by Patrick Boyer. Published with the University of Toronto Press, 1994.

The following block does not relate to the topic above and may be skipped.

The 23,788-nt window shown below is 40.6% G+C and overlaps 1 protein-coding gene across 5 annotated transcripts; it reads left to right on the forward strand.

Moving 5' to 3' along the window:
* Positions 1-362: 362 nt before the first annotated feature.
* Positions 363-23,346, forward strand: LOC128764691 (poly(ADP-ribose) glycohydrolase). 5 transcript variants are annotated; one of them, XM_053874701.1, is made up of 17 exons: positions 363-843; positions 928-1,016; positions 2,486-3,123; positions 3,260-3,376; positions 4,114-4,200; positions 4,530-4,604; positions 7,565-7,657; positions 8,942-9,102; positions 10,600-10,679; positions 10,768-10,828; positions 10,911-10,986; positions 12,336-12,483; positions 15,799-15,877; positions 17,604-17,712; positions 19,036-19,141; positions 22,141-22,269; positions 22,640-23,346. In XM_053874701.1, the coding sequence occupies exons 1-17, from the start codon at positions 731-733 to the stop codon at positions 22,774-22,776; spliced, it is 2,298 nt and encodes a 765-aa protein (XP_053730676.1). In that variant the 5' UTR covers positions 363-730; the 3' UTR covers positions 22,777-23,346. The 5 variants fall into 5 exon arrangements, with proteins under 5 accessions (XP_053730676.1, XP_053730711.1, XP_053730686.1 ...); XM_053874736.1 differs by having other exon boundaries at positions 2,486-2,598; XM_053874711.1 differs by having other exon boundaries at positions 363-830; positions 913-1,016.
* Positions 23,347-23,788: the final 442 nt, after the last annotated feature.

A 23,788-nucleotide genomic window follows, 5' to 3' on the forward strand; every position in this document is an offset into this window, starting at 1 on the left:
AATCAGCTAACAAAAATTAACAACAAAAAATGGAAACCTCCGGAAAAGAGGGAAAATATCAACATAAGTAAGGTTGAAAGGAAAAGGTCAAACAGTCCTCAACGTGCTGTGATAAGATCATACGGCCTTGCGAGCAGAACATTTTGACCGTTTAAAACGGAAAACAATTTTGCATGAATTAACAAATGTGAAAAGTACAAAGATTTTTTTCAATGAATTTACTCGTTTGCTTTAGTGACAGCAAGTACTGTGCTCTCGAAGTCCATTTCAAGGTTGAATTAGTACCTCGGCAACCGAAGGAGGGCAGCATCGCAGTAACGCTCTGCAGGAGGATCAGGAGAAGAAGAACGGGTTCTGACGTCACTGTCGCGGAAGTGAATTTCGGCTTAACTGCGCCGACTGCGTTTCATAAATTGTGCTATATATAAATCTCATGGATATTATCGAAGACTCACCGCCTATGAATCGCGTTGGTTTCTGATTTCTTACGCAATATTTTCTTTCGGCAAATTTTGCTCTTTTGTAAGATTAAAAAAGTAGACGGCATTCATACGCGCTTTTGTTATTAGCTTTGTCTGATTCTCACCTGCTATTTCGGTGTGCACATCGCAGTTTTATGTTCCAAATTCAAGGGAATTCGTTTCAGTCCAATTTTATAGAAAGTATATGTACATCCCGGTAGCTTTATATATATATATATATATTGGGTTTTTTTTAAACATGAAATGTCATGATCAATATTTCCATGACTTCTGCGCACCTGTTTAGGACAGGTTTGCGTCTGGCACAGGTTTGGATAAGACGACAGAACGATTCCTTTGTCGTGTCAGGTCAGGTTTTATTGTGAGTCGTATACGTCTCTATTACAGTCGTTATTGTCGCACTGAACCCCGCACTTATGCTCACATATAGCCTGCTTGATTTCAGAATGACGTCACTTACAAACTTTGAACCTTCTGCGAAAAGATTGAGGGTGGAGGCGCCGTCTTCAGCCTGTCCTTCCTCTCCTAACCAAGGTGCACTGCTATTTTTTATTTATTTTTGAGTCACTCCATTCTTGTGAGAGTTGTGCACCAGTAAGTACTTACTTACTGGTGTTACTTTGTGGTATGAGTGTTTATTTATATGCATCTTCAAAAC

Patrick Boyer’s portrait of James Chalmers McRuer (1890-1985) reveals the complexities of one of Canada’s outstanding jurists, and shows the character and personal dilemmas of the man who was arguably Canada’s greatest law reformer. McRuer’s career of more than fifty years included periods as a crusading Crown prosecutor, service on the Archambault Royal Commission on Penal Reform from 1936 to 1938, judge on the Ontario Court of Appeal in 1944, chief justice of the Ontario High Court from 1945 to 1964, head of the Royal Commission Inquiry into Civil Rights from 1964 to 1971, and leader of the Ontario Law Reform Commission from 1964 to 1977. The commission, the first such body in the British Commonwealth, was created largely through McRuer’s relentless efforts. He was its moving spirit for more than a decade, and through countless law reforms – from married women’s property rights, to new home warranties – came his most important legacy to future generations. The driving spirit behind McRuer was his passion for justice. He believed the justice system should serve the oppressed, regardless of their ability to pay. McRuer saw a pressing need to adapt the law so that it would better serve all people in the changed conditions of the twentieth century. He possessed a sharp sensitivity to the often hidden injustices existing in an advanced industrial society and a bureaucratic state.In discerning the impulses that fuelled McRuer’s career, Boyer shows the anomalies within the shy public man who was committed to penal reform but was known as ‘Hanging Jim’ for his readiness to send men to the gallows. A curious personal insensitivity was combined with legendary kindness. McRuer, in his legal, political, judicial, governmental and educational roles, articulated the philosophy of classic liberalism, of individualism, and of a deep religious conviction – values and works which, as a result of his tireless efforts, remain today as part of his legacy, solidly embedded in contemporary law.